But one on the committee is Will Hurd of Texas, who is not a fan of the president when it comes to immigration and not a fan of the president's constant attacks on the intelligence community which Will Hurd served before he came to Congress. But at the end of the hearing, he said this is bungle, this is a mess, I don't see a case to impeach.


REP. WILL HURD (R-TX): The American people have learned about a series of events that in my view have undermined our national security and undercut Ukraine. An impeachable offense should be compelling, overwhelmingly clear and unambiguous, and it's not something to be rushed or taken lightly. I've not heard evidence proving the president committed bribery or extortion.


KING: The president is never happy when he's criticized, especially by Republicans and, you know, Will Hurd right there, he called it bungling, he said it let down Ukraine, it was no the interest of the national security, but the president has to be happy that a Republican who could have been a beacon, if you will in the committee, if he broke, other Republicans might follow, seems to be in line.

LAURA BARRON-LOPEZ, NATIONAL POLITICAL REPORTER, POLITICO: He does seem to be in line, and when I watch that, I also wonder if Will Hurd is thinking about his political ambitions for eight years from now, because he has telegraphed that he's interested in running for the presidency eventually. And if he does do that, then he will definitely want Republican votes. And as we all know, the Republican Party is very much with Trump, the base very much supports him, and that has not wavered throughout this impeachment process.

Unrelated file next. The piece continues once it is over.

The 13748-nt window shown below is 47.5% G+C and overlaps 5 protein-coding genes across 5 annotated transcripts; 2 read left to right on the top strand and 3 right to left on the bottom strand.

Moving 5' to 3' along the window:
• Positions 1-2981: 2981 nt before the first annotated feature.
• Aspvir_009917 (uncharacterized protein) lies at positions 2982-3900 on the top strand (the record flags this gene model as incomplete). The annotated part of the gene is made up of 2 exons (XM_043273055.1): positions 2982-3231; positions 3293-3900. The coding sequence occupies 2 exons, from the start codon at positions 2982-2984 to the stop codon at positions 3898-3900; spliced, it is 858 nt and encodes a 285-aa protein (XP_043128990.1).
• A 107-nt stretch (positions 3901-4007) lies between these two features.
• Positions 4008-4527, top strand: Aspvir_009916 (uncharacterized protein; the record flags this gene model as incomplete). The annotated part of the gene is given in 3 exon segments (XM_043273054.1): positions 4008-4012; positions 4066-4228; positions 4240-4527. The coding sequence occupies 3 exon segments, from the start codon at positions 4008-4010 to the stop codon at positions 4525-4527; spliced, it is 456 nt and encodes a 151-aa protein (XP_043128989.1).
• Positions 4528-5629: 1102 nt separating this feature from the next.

KING: And the president viewing impeachment, no president wants to be impeached. But he sees it as inevitable, so he's largely working the Senate right now, bringing senators in for lunch.

Phil, you were part of some reporting this week, that for Republican senators meeting with the president say, the case being made is that a full trial provides the president with the ability to clear his name and the lawmaker notes cutting off the process early could make it look like he has something to hide.

Have they convinced the president of this? There was talk early on and a lot of the president's allies have been pushing reporters, writing op-eds, saying the Senate could just vote to dismiss, not hold the trial. The majority leader has said no way.

MATTINGLY: Yes. Look, there's a point that seems to be missed in the motion to dismiss debate. The trial is coming. Mitch McConnell has said as much.

The length of the trial is up for debate and the length of the trial will be negotiated and will be negotiated between McConnell and Schumer, and not necessarily the White House. I think the point that has been made by Republican senators who have met with the president and Pat Cipollone, his White House counsel, has been this is coming, you need to prepare for it and you need to decide how you would like us to at least attempt to structure it in those negotiations.

And they have made the point that you will have an opportunity to defend yourself, and if that comes, then perhaps you should take the opportunity to have a robust defense of yourself. Be ready for what's coming. And the White House has fixated more on who you can call to testify and those sorts of things. I think the Republicans want the White House to be prepared.